Harijan (Hindustani: हरिजन (Devanagari), ہریجن (Nastaleeq); translation: "person of Hari/Vishnu") was a term popularized by Indian political leader Mohandas Gandhi for referring communities traditionally considered so called Untouchable (formerly called "acchoot" अछूत in Hindi [1]). The term achoot is now considered derogatory, and the term Harijan is no longer used. They are now called Dalits. However the euphemism Harijan is now regarded as condescending by many,[2] with some Dalit activists calling it insulting.[3] As a result, the Government of India and several state governments forbid or discourage its use for official purposes.[4]

Though Gandhi popularized the term harijan, which literally meant children of god,but according to dharma brahmin are said to be children of god Harijan it was suggested to him by a brahmin during his political period, who had come across the term in the works by the Gujarati Bhakti era poet-saint Narsi Mehta.[5][6]It has been claimed that in Narsi's work, the term refers to the children of Devadasis.[7][8], however the claim cannot be verified.[9] According to other source the medieval devotional poet Gangasati used the term to refer to herself during the Bhakti movement, a period in India that gave greater status and voice to women while challenging the legitimacy of caste. Gangasati lived around the 12th-14th centuries and wrote in the Gujarati language.[10]

Actually the word Harijan used by Narsihma mehatha for the first time

Harijan, Mohandas Gandhi's publication

Gandhi started publishing a weekly journal of the same name on 11 February 1932 from Yerwada Jail during British rule.[11] He created three publications: Harijan in English (from 1933 to 1948), Harijan Bandu in Gujarati,[12] and Harijan Sevak in Hindi.[13] These newspapers found Gandhi concentrating on social and economic problems, much as his earlier English newspaper, Young India, had done from 1919 to 1932.[14]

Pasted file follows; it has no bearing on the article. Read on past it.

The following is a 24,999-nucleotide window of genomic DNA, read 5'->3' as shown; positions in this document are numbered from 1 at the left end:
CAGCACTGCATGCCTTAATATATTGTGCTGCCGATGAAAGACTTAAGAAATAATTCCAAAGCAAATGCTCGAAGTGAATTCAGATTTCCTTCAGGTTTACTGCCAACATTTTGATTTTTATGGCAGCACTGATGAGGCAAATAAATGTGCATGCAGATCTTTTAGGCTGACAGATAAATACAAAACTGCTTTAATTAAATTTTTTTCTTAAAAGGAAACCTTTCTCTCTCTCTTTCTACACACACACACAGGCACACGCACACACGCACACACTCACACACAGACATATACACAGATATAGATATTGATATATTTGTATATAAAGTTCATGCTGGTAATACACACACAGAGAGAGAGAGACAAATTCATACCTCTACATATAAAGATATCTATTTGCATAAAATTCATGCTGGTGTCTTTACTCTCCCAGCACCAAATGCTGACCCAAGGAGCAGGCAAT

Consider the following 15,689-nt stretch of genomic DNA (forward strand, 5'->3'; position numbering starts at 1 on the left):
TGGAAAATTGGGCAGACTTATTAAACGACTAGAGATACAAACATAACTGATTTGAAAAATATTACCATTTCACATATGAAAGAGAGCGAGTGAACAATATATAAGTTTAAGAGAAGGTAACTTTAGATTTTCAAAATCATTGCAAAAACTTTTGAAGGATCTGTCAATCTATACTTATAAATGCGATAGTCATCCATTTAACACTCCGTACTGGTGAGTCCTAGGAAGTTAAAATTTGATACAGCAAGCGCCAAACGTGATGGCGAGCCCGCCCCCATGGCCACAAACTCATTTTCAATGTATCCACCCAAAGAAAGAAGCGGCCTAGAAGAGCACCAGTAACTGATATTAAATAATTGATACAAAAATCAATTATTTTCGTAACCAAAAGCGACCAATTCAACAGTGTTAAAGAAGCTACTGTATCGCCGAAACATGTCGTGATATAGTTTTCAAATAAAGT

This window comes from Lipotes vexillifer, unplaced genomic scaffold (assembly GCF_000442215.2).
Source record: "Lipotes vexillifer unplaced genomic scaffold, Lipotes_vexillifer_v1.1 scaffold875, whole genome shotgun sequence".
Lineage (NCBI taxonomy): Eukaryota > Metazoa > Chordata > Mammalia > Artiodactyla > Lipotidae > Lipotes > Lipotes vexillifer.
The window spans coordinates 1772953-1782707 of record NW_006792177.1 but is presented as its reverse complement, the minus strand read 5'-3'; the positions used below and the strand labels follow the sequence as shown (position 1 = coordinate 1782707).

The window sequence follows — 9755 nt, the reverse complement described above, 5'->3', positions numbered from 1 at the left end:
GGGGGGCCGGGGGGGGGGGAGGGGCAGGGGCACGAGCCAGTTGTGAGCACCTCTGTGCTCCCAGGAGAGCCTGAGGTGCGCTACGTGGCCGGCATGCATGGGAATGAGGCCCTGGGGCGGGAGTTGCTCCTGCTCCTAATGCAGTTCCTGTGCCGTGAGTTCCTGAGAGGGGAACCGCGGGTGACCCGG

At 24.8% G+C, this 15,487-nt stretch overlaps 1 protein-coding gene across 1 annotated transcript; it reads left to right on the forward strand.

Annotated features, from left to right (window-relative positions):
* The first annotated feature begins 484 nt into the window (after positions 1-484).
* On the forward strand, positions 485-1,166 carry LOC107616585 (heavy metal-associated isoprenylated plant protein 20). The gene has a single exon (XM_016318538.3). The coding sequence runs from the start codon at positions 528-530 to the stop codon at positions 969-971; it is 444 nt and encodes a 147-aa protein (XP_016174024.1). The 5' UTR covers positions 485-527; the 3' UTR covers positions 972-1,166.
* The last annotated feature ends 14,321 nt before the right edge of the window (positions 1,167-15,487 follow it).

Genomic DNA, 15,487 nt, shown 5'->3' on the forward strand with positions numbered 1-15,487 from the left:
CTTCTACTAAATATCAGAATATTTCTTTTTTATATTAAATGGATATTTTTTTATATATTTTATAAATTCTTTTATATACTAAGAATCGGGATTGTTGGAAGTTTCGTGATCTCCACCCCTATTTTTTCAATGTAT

See also


  1. अछूत कोन और कैसे : डॉ. भीमराव अम्बेडकर, 1949
  2. Jenkins, Laura Dudley (November 2003). "Another "People of India" Project: Colonial and National Anhropology". The Journal of Asian Studies. Association for Asian Studies. 62 (4): 1143–1170. doi:10.2307/3591762. JSTOR 3591762. (Subscription required (help)).
  3. "Use of word `Harijan' objected". The Hindu. 27 September 2003. Retrieved 6 April 2015.
  4. [http:/ticle1421444.ece "Government bans use of word Harijan"] Check |url= value (help). Indian Express. 15 January 2013. Retrieved 6 April 2015.
  5. "Origin of name 'Harijan'". mkgandhi.org. Retrieved 18 April 2014.
  6. B. N. Srivastava (1997). Manual Scavenging in India: A Disgrace to the Country. Concept Publishing Company. p. 15. ISBN 9788170226390.
  7. Hoiberg, Dale (2000). Students' Britannica India: Select essays, Volume Six. New Delhi: Popular Prakashan. ISBN 9780852297629.
  8. Jammanna, Akepogu; Sudhakar, Pasala (2016-12-14). Dalits' Struggle for Social Justice in Andhra Pradesh (1956-2008): From Relays to Vacuum Tubes. Cambridge Scholars Publishing. ISBN 9781443844963.
  9. Labelling Dalits ‘Harijans’: How we remain ignorant and insensitive to Dalit identity, The News Minute
  10. "The Sacred and Profane in the Bhakti Religious Tradition." Women Writing in India, vol 1. Tharu & Lalita, eds. Feminist Press at CUNY, 1993.
  11. Archives of Harijan 11 February 1933
  12. Harijan Bandu
  13. Harijan Sevak
  14. Gandhi As A Journalist Archived 2007-08-04 at the Wayback Machine.


This article is issued from Wikipedia. The text is licensed under Creative Commons - Attribution - Sharealike. Additional terms may apply for the media files.